CBMS Choice-Based Art Studio

CBMS Choice-Based Art Studio
CBMS Choice-Based Art Studio

Friday, June 29, 2012

Look! An Artist!

I had the immense privilege to attend my former student’s art opening this week at the Hopkins Center in Hanover New Hampshire. Max is a Dartmouth graduate who discovered a love for architecture during his freshman year. This interest led him to fine art and voila! An artist! His work reflects his complex personality and diverse influences and has gained many honors – you can see it  by visiting his webpage: http://maxvanpelt.com/
Max makes sculptures and drawings. I was impressed with the variety of materials he uses in his work, and took a picture of one of the labels associated with a very large drawing.

I want to show this to my current students, because I ask them to identify the media they use, and to title their work, when filling out an “artist’s statement.” This information is displayed with their work.  I think they will be interested to see how this is employed in a gallery setting.

Friday, June 1, 2012


The “Animation Station” in the studio features 2 “stages,” 2 cameras, 2 tripods, a roll of fishing line and Plasticine clay.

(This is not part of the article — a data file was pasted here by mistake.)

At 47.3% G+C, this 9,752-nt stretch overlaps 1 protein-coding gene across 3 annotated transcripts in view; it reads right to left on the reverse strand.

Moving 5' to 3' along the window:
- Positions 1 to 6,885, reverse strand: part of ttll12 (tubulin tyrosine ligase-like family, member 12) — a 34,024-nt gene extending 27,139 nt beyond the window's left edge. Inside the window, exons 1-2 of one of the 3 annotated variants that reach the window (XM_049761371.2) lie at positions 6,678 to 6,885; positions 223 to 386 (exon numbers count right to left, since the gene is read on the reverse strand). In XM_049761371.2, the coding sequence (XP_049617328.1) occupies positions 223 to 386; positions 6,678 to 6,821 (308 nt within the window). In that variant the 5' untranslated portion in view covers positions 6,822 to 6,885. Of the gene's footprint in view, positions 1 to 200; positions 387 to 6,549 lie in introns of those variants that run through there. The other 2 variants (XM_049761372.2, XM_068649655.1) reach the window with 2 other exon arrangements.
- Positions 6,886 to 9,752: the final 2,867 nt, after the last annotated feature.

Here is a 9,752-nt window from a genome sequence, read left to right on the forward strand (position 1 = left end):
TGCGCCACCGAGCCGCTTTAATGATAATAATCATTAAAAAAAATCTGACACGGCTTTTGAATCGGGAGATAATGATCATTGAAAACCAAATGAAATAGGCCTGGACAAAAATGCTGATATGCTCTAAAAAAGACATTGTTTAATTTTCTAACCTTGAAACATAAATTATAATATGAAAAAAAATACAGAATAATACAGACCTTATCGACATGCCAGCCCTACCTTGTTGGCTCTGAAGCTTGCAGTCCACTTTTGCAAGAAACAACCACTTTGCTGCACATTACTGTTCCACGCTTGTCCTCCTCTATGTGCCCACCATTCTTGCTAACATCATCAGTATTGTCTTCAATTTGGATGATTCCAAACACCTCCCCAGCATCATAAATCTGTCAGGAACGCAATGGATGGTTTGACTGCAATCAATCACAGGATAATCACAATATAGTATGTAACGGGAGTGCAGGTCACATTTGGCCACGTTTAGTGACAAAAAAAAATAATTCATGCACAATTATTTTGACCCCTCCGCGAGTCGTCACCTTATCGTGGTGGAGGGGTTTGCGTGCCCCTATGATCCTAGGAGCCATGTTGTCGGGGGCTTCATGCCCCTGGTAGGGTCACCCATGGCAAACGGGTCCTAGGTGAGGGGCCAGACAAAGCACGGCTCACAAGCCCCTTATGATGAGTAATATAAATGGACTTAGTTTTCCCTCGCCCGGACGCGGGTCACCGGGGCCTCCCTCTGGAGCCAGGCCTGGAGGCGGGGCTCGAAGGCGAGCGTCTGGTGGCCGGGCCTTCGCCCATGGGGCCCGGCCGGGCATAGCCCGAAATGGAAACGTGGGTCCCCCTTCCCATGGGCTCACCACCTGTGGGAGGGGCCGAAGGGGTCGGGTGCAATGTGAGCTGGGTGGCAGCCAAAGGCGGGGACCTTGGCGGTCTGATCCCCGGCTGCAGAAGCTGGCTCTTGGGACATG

Animators can make characters to populate their films or use other objects from around the room for characters and props. Backdrops can be pinned to the wall behind the stage.
Teams of two work well –one person snapping the pictures while the other moves the characters. Animations with a lot of characters do better when a third team member is added. A rhythm emerges: move, snap, move, snap – like clockwork, until 80-200 photos are amassed and post-production can begin.
Stop action painting/collage project: "The Flood"
After all the pictures are imported, sound effects, visual effects, titles and music can be added.

The important thing about making a stop-action movie? Keep the camera still and make tiny, incremental moves with the characters. That and a clever idea = a winning formula.